It's Street Furniture; It's a Smart Device

Street furniture like benches, garbage cans, and bike racks are found in every city. But not all street furniture is created equal—new technology is redefining street furniture as the smart devices that run efficient cities.
January 22, 2014, 12pm PST | James Brasuell | @CasualBrasuell
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Mike Clay examines worldwide examples of cities “incorporating smart street furniture - that is more responsive to the public’s needs.”

Clay’s examples include bike counters that double as air pumps found in Copenhagen. Citing another European experience with bike counters, “[the] German Ministry of Transport sees bicycle counters as ‘visible proof of a dedicated effort to strengthen cycling’, and have become landmarks of Germany's cities.”

Another example is trash cans with built-in sensors: “bins can detect how full they are and call for collection only when it is needed.” The University of Washington has deployed another advancement of the traditional trash can: “Instead of wasting 61 percent of rubbish, the University of Washington introduced solar-powered kiosks that collect, compost, and recycle garbage.”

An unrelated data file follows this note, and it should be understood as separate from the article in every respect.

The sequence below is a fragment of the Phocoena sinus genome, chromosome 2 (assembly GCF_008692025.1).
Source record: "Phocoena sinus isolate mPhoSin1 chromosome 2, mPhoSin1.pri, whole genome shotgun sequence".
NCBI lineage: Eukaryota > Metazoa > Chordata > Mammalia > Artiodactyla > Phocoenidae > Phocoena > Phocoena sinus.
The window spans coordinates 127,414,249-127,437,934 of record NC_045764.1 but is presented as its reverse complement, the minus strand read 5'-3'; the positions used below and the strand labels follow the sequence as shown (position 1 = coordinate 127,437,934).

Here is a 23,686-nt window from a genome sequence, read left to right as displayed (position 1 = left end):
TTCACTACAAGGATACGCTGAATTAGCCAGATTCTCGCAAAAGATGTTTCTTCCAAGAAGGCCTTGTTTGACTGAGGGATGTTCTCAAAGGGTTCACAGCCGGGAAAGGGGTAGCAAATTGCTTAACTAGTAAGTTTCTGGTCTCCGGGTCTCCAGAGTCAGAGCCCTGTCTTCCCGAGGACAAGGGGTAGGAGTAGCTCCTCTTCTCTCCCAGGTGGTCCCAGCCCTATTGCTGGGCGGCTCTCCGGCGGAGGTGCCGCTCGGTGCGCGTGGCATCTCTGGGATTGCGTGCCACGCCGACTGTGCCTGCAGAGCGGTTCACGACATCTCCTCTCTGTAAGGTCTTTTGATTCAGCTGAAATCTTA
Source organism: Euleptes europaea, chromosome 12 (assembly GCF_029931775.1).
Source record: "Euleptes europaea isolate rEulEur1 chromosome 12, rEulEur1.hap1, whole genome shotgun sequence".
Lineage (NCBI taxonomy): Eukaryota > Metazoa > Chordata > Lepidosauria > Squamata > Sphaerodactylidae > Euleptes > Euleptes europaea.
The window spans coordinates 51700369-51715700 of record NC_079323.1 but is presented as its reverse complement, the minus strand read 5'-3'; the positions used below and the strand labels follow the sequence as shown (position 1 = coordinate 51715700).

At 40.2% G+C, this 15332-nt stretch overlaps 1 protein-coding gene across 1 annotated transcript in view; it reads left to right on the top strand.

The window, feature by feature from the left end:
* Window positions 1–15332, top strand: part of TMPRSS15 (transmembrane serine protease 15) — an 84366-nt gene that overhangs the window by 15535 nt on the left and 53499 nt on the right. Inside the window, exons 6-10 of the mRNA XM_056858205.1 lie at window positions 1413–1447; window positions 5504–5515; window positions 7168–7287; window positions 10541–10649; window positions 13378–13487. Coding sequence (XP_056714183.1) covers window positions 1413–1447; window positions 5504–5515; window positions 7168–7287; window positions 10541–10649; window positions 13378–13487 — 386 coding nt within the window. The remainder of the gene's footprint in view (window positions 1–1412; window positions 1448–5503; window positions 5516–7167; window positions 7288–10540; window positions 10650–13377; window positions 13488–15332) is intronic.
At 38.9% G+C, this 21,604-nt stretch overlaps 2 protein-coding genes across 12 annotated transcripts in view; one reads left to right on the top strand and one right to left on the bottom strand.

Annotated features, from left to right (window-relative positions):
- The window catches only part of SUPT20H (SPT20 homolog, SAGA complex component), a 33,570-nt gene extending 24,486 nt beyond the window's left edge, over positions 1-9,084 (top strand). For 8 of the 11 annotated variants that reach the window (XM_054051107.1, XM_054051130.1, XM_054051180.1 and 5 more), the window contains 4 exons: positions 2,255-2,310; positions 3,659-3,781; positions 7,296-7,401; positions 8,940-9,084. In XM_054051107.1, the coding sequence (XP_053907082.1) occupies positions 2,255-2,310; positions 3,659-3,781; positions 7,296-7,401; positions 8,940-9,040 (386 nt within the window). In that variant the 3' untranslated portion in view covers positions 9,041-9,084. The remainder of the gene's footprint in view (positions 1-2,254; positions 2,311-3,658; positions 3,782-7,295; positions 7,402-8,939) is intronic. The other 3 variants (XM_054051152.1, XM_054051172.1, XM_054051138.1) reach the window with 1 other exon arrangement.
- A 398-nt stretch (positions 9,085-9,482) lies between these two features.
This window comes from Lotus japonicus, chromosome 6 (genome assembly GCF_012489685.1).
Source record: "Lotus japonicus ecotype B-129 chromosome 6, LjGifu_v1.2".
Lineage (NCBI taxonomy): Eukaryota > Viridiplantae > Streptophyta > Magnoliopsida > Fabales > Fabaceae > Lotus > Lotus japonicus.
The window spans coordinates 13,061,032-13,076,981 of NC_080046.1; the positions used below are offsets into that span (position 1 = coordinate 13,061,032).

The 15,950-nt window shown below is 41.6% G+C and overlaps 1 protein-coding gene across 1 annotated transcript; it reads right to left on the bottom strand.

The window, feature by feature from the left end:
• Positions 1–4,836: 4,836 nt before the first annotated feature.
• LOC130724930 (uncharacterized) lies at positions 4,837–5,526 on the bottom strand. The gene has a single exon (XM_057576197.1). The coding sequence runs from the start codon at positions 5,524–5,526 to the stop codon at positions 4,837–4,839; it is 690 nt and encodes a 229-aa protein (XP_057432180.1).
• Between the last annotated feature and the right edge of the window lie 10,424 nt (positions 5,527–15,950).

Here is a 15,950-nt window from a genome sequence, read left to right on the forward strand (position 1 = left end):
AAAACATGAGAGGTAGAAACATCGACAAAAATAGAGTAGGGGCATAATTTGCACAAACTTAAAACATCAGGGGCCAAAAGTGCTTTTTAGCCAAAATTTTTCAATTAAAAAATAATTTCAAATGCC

As future smart device that could improve the conditions of streets, Clay suggests implementing the water sensor technology currently saving water at farms around the world “into tree-pit irrigation systems [in cities] …saving water when needs be and alerting civic authorities when trees need watering.”

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Published on Tuesday, January 21, 2014 in Woodhouse
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